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WPC Davies - RIP
RleQuin (IP Logged)
08 February, 2018 10:33
Sad news about one of our greats.

His position was centre and he played at least 120 times for the 1st XV, making his debut on 22/09/1951 v St Mary's Hospital and played his last game on 05/09/1959 v Wolfhounds. He scored 120 points (39T 1DG) and was capped 11 times by England and 3 times on the British Lions tour of South Africa in 1955.

From RFU website
William Philip Cathcart Davies
Davies, or Phil as he was more commonly known, passed away on 25 January. He earned eight caps in five years between 1953 and 1958.
A headmaster who also served with the RAF, he was born in Abberley, Worcestershire, and was educated at Denstone College and St Catherine’s College, Cambridge. He played for Cambridge University, Evesham, Cheltenham, Harlequins, Sussex, North Midlands, the RAF and was part of both the 1953 Championship winning side and Eric Evans’ 1957 Grand Slam team. He also played for the British & Irish Lions.

More here - []

Perhaps the club might like to have a minute's silence on Sunday?


Re: WPC Davies - RIP
The Prof (IP Logged)
08 February, 2018 11:11
My Mum really fancied him, he was the reason she started watching Quins in the 50s

Re: WPC Davies - RIP
Boffboy (IP Logged)
08 February, 2018 15:57
I thought you were reporting the death of a police officer !!

Re: WPC Davies - RIP
johnlid (IP Logged)
08 February, 2018 16:45
If my memory's right we sat close to him in the old West Stand. He used to wear his old Quins jersey. Wool and looked heavy

Re: WPC Davies - RIP
DOK. (IP Logged)
09 February, 2018 18:24
From The Times...

When the Harlequins and England centre WPC “Phil” Davies was selected for the British Lions tour to South Africa in 1955, he had to ask his employers for time off to make the 24-match trip. “I was teaching biology at Christ’s Hospital School and had to ask the headmaster for 15 weeks’ leave,” he recalled. “Eventually a reply came saying that the Council of Almoners would give me leave and that an anonymous governor had donated the £50 [about £1,300 today] it would cost to employ a replacement.”

Although Lions tours were often long and gruelling in those days, they were undoubtedly the pinnacle of a player’s career, which fuelled an immense team spirit that just about transcended national divides. “The melding of the squad was so helped by the Welsh lads with their faith and passionate chapel voices,” Davies recalled. “They liked their singing, with Cliff Morgan at the piano. The Irish came with their storytelling and humour. But the Scots were a different matter; they spoke a different language. They were no doubt as baffled by our southern drawl and BBC pronunciation. We learnt to laugh uneasily together.”

Playing with the Lions added a new dimension to the displays of some of those who toured, including Davies, whose partnership with Jeff Butterfield, England’s most capped back at the time, came to be regarded as one of the best midfield combinations in the world.

Davies played in three of the four Tests. Two were won, but he was dropped for the fourth match and South Africa squared the series 2-2. While his form declined in the last three weeks of the tour, he will be remembered for the pace and direct running that, coupled with the cunning of Butterfield, the power of the teenage Irish winger Tony O’Reilly and the brilliance of Morgan and Dickie Jeeps, caused the Springboks so many problems. Regarded as one of the greatest Lions tours, it made a profound impact on the hosts. One commentator wrote: “South Africa owes a manifold debt to the British Isles touring team. They have rescued our rugby from becoming a matter merely of boot and brawn.”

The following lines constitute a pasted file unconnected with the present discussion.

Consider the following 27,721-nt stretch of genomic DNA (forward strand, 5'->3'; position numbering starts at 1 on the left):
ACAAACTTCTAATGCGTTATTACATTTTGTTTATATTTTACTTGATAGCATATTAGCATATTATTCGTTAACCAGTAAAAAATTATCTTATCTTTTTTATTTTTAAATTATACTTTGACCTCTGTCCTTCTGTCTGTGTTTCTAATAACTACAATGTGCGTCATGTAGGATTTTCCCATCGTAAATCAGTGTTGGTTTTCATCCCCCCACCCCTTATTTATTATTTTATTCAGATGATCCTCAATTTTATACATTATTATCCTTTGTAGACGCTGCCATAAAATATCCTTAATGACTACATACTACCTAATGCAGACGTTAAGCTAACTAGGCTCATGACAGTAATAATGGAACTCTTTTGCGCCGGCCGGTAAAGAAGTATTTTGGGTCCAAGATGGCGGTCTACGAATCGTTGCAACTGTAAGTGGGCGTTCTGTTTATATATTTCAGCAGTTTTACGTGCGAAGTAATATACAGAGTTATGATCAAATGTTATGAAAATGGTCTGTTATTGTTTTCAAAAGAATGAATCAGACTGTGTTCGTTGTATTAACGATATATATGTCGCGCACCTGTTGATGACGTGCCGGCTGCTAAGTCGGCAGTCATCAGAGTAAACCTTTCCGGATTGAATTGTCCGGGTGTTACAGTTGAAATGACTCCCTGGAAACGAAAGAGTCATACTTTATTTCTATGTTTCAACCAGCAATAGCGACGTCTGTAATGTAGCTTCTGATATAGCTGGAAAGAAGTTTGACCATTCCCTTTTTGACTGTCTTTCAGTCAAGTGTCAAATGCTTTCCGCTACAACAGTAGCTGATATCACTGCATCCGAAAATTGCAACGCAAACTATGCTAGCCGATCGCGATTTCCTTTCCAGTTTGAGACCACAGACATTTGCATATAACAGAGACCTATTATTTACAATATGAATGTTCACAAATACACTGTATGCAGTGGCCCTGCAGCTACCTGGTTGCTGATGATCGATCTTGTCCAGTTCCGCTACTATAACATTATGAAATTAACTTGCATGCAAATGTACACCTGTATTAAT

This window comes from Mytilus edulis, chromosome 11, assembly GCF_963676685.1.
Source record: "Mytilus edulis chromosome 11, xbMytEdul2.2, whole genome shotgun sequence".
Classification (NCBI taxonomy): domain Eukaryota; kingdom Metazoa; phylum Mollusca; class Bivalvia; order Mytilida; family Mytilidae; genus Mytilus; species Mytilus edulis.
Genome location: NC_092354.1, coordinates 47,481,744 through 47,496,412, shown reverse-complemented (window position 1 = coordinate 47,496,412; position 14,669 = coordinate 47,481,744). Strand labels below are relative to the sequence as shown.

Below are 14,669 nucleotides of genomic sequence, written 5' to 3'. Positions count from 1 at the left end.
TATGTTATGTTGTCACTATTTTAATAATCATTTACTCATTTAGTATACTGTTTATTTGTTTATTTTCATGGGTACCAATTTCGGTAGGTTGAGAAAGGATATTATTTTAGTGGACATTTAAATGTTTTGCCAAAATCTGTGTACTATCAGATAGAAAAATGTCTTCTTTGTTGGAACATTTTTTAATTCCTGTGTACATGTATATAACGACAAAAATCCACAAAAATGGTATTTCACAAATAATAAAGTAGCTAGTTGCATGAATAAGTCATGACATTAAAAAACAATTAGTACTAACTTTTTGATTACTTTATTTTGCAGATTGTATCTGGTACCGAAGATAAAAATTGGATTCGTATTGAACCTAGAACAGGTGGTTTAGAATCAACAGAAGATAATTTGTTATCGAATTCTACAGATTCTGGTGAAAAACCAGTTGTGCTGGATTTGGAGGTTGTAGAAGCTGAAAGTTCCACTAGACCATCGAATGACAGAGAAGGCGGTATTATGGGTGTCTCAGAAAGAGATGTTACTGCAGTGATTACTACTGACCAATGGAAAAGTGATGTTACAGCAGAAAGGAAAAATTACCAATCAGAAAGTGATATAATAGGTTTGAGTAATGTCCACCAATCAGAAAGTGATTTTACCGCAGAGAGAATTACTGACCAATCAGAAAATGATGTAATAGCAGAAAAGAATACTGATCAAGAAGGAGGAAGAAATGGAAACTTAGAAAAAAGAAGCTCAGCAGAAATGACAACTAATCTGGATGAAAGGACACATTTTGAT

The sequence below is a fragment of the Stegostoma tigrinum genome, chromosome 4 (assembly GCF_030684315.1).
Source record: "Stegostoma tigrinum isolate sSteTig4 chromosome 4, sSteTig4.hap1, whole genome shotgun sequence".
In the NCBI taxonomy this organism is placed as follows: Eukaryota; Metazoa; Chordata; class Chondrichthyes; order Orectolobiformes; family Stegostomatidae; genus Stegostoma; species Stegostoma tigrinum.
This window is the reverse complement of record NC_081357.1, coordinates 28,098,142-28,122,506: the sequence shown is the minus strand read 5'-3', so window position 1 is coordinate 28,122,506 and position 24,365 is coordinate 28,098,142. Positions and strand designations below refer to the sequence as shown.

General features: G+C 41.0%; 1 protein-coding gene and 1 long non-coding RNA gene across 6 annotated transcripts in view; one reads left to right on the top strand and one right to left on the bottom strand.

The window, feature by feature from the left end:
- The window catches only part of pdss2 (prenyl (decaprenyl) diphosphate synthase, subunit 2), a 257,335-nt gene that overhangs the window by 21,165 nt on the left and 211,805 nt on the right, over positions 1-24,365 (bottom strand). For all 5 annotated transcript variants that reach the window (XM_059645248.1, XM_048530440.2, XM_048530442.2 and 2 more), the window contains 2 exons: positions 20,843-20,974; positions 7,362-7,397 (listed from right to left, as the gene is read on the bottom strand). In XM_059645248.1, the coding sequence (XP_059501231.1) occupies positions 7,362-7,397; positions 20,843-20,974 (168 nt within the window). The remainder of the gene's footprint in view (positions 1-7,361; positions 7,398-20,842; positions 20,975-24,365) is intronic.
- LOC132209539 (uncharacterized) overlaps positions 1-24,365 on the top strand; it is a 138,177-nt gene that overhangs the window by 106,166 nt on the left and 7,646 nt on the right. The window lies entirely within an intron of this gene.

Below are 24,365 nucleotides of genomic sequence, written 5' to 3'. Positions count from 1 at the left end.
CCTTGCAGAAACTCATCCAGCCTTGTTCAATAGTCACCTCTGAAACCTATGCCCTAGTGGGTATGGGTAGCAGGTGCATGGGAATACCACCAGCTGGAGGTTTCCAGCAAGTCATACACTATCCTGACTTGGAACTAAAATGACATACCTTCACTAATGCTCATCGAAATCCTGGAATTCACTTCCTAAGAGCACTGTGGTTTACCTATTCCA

Davies’s success was all the more remarkable because he had faced personal difficulties in the run-up to the tour. In March his wife, Nancy, had suffered a miscarriage at 20 weeks, having been given the drug Thalidomide for morning sickness. She insisted that her husband should play against Scotland the next weekend. “We won and I was selected for the Lions . . . Nancy told me, ‘You must go on the tour.’ So I went. It did us good. We eventually agreed that the fair time apart gave us time to regroup.” They later had a daughter, Judy, who is a physiotherapist involved in sports medicine, and a son, Simon, who is an electronics engineer.

William Philip Cathcart Davies was born in Abberley, Worcestershire, the youngest of three brothers. He went to Denstone College, Staffordshire, where he enjoyed rugby, football and athletics, and then studied biology at St Catharine’s College, Cambridge. He was a member of the sprint relay team against Oxford, but missed out on a rugby blue.

He did his National Service with the RAF before joining Christ’s Hospital School in West Sussex, where he taught chemistry and biology and met Nancy, who was a nurse. She predeceased him. He played rugby for Cheltenham, but Harlequins soon recognised his talent. At 13st 6lb and 6ft, he was relatively big for a centre at that time. He won his first cap in a 26-8 victory over Scotland in 1953 and went on to win 10 more. He became headmaster of Smallwood Manor, the preparatory school to Denstone, in his twenties, which had an impact on his ability to play first-class rugby. He later became head of Cheltenham College junior school. He played rugby until he was nearly 50 and was a mainstay of the Cheltenham club for many years, including 15 as president.

Davies could often be found behind the bar serving visitors, who had no idea about his position at the club nor his distinguished playing past. His daughter recalled: “He was a very humble man. He told us of one job interview when the chairman of the panel, not too well briefed, asked him if he played any sport. ‘Just a bit,’ Dad replied.”

Phil Davies, rugby player, was born on August 6, 1928. He died on January 25, 2018, aged 89

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